Gary Lineker Perfectly Sums Up 'Football's Coming Home' For Non-English Fans
Over the past few weeks, many of us have been slightly distracted by all this World Cup lark. And by that, of course, we don't really mean actually watching the matches, but bursting into a spontaneous, often beer-fuelled rendition of 'Three Lions' every few minutes.
But it seems like not everyone in the world is particularly clear on what we've been banging on about with all this singing - with some people even deeming it 'disrespectful'.
Read interviews/spoke with Croat players. They saw #ComingHome signing as disrespectful mostly because it CONFIRMED what they thought of the English. U might say it was all a joke (it felt less of one after #COL), I'm telling you how it was perceived. Maybe something to consider
- Guillem Balague (@GuillemBalague) July 14, 2018
Now good ol' Gary Lineker has stepped up to Twitter to defend the song, putting into words just what it is about the catchy tune that resonates so much with England fans.
Claiming that it's merely a 'fun song' rather than a display of arrogance, he wrote:
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Dear non English football fans.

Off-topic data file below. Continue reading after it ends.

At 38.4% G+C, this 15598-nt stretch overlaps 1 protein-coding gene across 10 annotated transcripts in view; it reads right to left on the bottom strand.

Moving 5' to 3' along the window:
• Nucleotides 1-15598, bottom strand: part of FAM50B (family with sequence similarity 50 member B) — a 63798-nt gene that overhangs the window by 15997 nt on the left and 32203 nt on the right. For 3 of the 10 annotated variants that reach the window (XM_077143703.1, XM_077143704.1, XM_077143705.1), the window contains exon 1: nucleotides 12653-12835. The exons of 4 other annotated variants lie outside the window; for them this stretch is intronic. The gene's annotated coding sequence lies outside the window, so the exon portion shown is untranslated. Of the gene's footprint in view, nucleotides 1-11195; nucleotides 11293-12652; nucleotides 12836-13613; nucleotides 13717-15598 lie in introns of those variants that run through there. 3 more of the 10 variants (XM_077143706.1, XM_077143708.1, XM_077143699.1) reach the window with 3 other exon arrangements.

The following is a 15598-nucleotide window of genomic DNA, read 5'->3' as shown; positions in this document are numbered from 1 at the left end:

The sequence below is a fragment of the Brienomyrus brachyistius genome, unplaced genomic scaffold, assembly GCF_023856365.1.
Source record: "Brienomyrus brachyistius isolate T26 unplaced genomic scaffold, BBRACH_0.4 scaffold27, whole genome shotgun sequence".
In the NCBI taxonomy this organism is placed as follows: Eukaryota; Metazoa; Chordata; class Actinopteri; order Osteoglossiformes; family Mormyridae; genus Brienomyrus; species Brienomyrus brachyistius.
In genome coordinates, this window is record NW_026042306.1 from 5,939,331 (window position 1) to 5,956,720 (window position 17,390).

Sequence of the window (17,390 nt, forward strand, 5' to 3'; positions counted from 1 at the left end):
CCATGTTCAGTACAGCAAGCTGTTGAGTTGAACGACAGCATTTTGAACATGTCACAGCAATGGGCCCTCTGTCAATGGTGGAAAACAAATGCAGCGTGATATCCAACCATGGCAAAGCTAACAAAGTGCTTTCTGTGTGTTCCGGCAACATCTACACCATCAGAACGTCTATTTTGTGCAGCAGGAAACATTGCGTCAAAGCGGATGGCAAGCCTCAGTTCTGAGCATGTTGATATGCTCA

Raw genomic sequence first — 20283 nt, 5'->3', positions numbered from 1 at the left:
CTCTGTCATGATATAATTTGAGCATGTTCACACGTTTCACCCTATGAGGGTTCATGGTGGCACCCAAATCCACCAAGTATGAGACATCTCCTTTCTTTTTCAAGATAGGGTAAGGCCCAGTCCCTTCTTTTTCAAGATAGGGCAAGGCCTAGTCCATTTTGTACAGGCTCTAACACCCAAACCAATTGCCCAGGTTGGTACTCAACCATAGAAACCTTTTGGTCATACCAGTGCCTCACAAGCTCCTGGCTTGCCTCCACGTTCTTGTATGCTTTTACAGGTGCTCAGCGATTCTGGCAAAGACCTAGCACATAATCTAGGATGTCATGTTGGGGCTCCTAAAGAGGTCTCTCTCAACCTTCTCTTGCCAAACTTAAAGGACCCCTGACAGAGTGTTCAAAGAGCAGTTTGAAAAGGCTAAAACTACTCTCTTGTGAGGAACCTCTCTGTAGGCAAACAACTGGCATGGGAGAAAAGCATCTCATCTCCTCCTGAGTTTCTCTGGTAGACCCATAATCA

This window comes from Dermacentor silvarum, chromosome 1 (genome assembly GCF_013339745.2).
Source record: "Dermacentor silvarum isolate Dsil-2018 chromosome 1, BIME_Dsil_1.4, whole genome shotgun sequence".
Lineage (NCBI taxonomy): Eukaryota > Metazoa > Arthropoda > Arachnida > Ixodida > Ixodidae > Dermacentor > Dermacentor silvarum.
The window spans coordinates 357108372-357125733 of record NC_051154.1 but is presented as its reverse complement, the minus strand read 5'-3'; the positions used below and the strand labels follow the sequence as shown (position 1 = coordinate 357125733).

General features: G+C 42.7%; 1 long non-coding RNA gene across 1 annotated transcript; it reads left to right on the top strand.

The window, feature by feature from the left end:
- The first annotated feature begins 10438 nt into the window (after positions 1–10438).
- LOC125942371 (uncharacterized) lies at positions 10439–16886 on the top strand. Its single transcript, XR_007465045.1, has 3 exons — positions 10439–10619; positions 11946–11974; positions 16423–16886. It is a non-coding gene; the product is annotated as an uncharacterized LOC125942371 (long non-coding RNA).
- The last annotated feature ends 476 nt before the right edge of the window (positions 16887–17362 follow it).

Football's coming home is a fun song highlighting the lack of success of our football team for decades. No one really thought we'd win it. I totally get why you might think it was arrogance, but it's more our self deprecatory sense of humour. :thumbsup:
- Gary Lineker (@GaryLineker) July 14, 2018
The tweet has since racked up over 20,000 retweets and 100,000 likes, along with thousands of comments from people continuing the debate.
The best response to Gaz's spiel? Definitely this one:
Gary, they're going to be even more confused today when they hear England fans singing: "Southgate, you're the one, you still turn me on..."
- Henry Winter (@henrywinter) July 14, 2018
The Lightning Seeds' enduring football anthem, which features the voices of 90s comedy double act David Baddiel and Frank Skinner, was first released back in 1996, when the title referenced England hosting that year's European Championships - hence why football was 'coming home'.
Two years later, it was re-recorded with slightly different lyrics as '3 Lions 98' - but obviously it also resurfaces pretty much every time there's a footy tournament in which England are involved, including this year's World Cup.
So while England didn't win - and football did not, in fact, come home - at least we've all had a nice old sing-song, eh? Even if some of you don't actually know the words...
Featured Image Credit: PA